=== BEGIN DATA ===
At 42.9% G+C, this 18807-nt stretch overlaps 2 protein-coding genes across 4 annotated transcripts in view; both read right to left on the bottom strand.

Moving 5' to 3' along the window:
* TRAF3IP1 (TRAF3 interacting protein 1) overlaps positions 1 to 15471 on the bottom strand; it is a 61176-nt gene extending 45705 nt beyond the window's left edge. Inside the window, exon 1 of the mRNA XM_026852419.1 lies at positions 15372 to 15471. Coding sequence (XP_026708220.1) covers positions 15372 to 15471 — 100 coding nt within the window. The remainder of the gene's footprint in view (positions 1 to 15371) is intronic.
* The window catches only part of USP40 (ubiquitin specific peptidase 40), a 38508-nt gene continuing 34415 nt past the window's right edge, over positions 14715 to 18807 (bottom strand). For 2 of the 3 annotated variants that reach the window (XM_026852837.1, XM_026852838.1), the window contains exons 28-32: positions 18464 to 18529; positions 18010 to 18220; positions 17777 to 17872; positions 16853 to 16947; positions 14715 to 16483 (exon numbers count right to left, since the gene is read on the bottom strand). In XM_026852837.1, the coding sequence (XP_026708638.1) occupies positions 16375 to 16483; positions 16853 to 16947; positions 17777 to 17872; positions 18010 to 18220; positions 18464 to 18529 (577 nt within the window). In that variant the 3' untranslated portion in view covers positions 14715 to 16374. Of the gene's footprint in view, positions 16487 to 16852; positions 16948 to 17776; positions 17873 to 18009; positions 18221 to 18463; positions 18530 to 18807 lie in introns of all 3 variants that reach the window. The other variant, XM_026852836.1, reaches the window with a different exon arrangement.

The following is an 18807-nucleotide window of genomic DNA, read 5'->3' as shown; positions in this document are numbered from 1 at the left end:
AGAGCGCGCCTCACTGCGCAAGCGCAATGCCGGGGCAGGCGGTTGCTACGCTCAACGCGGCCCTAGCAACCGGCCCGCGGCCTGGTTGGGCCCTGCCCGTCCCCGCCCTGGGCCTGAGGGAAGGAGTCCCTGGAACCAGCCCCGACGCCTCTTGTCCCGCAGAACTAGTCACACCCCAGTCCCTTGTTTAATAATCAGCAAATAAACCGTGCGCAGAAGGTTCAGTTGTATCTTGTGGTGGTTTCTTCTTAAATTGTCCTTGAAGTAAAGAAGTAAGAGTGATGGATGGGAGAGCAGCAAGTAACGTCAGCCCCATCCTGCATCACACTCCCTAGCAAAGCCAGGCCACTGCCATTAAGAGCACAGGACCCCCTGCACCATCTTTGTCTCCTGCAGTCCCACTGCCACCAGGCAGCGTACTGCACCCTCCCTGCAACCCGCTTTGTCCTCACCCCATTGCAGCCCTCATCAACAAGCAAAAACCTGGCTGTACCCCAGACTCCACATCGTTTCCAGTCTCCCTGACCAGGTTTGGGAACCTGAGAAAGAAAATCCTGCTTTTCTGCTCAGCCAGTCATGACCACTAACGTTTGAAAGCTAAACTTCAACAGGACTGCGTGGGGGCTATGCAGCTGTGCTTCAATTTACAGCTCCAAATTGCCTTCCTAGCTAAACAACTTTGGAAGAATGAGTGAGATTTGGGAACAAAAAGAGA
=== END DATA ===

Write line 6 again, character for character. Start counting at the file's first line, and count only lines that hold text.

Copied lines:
AGAGCGCGCCTCACTGCGCAAGCGCAATGCCGGGGCAGGCGGTTGCTACGCTCAACGCGGCCCTAGCAACCGGCCCGCGGCCTGGTTGGGCCCTGCCCGTCCCCGCCCTGGGCCTGAGGGAAGGAGTCCCTGGAACCAGCCCCGACGCCTCTTGTCCCGCAGAACTAGTCACACCCCAGTCCCTTGTTTAATAATCAGCAAATAAACCGTGCGCAGAAGGTTCAGTTGTATCTTGTGGTGGTTTCTTCTTAAATTGTCCTTGAAGTAAAGAAGTAAGAGTGATGGATGGGAGAGCAGCAAGTAACGTCAGCCCCATCCTGCATCACACTCCCTAGCAAAGCCAGGCCACTGCCATTAAGAGCACAGGACCCCCTGCACCATCTTTGTCTCCTGCAGTCCCACTGCCACCAGGCAGCGTACTGCACCCTCCCTGCAACCCGCTTTGTCCTCACCCCATTGCAGCCCTCATCAACAAGCAAAAACCTGGCTGTACCCCAGACTCCACATCGTTTCCAGTCTCCCTGACCAGGTTTGGGAACCTGAGAAAGAAAATCCTGCTTTTCTGCTCAGCCAGTCATGACCACTAACGTTTGAAAGCTAAACTTCAACAGGACTGCGTGGGGGCTATGCAGCTGTGCTTCAATTTACAGCTCCAAATTGCCTTCCTAGCTAAACAACTTTGGAAGAATGAGTGAGATTTGGGAACAAAAAGAGA